History taking3We have grouped the symptoms according to which physiological system they best represent, although some symptomsmay belong to more than one.CARDIOVASCULAR HISTORYChest painWhen taking a history of chest pain ask the patient: Where is the pain? Does it move anywhere? When did it start and was it a sudden or gradual onset? Whatwere you doing at the time? Since the onset, how has the pain continued – i.e. constant orcoming and going? Can you describe its character? Does anything make it better or worse? Can you grade its severity from 1 to 10? (1 is the least and 10is the most).Target questionsDo you: suffer from hypertension, diabetes, high cholesterol? Haveyou ever smoked? Do you have any family history of heartproblems such as angina or heart attack? Risk factors forischaemic heart disease (IHD)Does it hurt more on deep breathing or coughing, i.e. pleuriticchest pain? PE, pneumoniaDo you have a fever or a productive cough? PneumoniaRecent surgery, recent immobility – long haul flights, bed rest, onthe pill/HRT, current diagnosis of cancer, previously diagnosed PE/DVT, pro-clotting disorder, swollen tender legs? PE risk factorsHave you done any recent straining/lifting? Musculoskeletal/IHD61

3Medical Communication Skills and Law Made EasyDo you have any history of heartburn, hiatus hernia or refluxdisease? Gastro-oesophageal reflux disease (GORD).PalpitationsWhen taking a history of palpitations ask the patient: When did you first notice palpitations? Do they occur continuously or do they come and go (paroxysmal)? Were they fast or slow? Were they regular or irregular? Did younotice extra beats? Can you tap the beat with your hand? What were you doing at the time? Did you experience any other symptoms such as chest pain,shortness of breath, loss of consciousness/feeling faint, legswelling?Target questionsWere you very anxious? Anxiety provokedDo you have a fever? What medications are you taking? SinustachycardiaDo you have any heart murmurs or valve problems? Do you haveany thyroid problems? Do you suffer from angina? Have you had aheart attack? How much alcohol do you drink? Atrial fibrillationShortness of breath – see Respiratory history, belowLoss of consciousness – see Neurological history, p. 75.RESPIRATORY HISTORYShortness of breathWhen taking a history of shortness of breath, ask thepatient: How long have you been short of breath? Do you normally get short of breath?62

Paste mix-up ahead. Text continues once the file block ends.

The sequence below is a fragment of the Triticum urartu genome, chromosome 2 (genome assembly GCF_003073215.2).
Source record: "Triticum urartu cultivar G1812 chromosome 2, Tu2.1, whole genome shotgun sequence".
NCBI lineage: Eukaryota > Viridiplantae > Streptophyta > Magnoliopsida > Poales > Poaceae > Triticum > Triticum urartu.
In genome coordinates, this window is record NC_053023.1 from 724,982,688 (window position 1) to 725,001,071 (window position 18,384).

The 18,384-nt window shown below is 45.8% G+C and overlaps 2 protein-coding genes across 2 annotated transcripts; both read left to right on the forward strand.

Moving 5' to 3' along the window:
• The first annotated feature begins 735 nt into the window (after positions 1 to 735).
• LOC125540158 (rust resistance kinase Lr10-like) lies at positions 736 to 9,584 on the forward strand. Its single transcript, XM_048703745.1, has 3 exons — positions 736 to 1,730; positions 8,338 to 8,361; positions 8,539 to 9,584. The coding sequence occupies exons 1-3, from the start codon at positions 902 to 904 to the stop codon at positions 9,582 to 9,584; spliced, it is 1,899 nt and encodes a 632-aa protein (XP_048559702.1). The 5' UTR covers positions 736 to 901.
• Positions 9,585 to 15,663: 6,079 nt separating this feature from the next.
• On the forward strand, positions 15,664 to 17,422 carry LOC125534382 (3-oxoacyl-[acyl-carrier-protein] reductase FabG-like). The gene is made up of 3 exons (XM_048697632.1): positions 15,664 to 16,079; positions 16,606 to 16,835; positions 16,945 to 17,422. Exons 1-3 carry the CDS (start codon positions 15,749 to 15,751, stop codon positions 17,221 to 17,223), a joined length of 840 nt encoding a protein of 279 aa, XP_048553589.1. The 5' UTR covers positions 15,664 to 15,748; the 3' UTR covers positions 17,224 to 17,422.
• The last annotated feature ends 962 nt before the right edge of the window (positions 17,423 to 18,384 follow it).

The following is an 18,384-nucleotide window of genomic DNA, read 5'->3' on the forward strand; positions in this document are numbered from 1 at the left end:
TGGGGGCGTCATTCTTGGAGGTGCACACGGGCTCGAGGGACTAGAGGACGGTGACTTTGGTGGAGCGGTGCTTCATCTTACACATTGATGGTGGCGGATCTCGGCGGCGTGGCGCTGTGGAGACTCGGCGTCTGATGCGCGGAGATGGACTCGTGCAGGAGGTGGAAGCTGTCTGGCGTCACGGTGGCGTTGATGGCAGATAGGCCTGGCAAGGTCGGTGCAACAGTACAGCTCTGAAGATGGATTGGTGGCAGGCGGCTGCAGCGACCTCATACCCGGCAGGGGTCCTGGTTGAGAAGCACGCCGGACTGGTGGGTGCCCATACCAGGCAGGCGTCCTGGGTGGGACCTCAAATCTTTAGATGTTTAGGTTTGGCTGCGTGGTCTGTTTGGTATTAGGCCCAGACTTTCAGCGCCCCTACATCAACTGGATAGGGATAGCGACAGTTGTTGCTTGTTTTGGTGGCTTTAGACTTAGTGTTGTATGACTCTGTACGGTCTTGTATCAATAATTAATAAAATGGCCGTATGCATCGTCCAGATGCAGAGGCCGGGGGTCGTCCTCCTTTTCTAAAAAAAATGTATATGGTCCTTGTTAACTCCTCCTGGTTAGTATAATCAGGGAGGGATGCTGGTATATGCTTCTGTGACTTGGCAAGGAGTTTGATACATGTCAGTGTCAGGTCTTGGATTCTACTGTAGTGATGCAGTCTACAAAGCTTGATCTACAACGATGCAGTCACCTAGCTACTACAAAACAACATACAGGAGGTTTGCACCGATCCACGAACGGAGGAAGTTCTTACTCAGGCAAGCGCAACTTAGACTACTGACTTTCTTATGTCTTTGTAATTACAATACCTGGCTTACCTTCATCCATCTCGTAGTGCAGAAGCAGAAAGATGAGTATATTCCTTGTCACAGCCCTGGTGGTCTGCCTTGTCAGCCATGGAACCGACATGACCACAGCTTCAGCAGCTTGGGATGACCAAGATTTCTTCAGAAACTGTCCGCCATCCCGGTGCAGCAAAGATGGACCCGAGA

History taking3 Has it got worse recently?Did it come on suddenly or gradually?What were you doing at the time?Is there anything that makes it better or worse?How far can you walk before having to stop due tobreathlessness? Do you get short of breath on lying flat? How many pillows doyou sleep on? Do you ever wake up in the middle of the night feeling breathless?Target questionsDo you cough up anything? What colour is it? Do you have chestpain which is worse on breathing in deeply? Lower respiratorytract infection (LRTI)Do you get short of breath when lying flat or in the middle of thenight? Have you noticed your legs getting more swollen? Do youhave any known heart problems? Are you taking any water tablets(diuretics)? Are you good at taking them? Left ventricularfailureHow much do you smoke? Have you been gradually getting morebreathless for a while? Do you cough up phlegm most of the time?Chronic obstructive pulmonary disease (COPD) orinfective exacerbationDo you have sharp chest pain that is worse when you breathe in? Doyou have tender swollen legs? Have you coughed up any blood?Check if there are any other PE risk factors – recent surgery,recent immobility, long haul flights, bed rest, on the pill/HRT, current diagnosis of cancer, previously diagnosed PE/DVT, pro-clotting disorder. Pulmonary embolus (PE)Do you suffer from or have a family history of asthma, eczema,hay fever or allergies? Is it worse at night or in the morning? Doesexercise, cold air or pollen make it worse? Do you get heartburn?Asthma63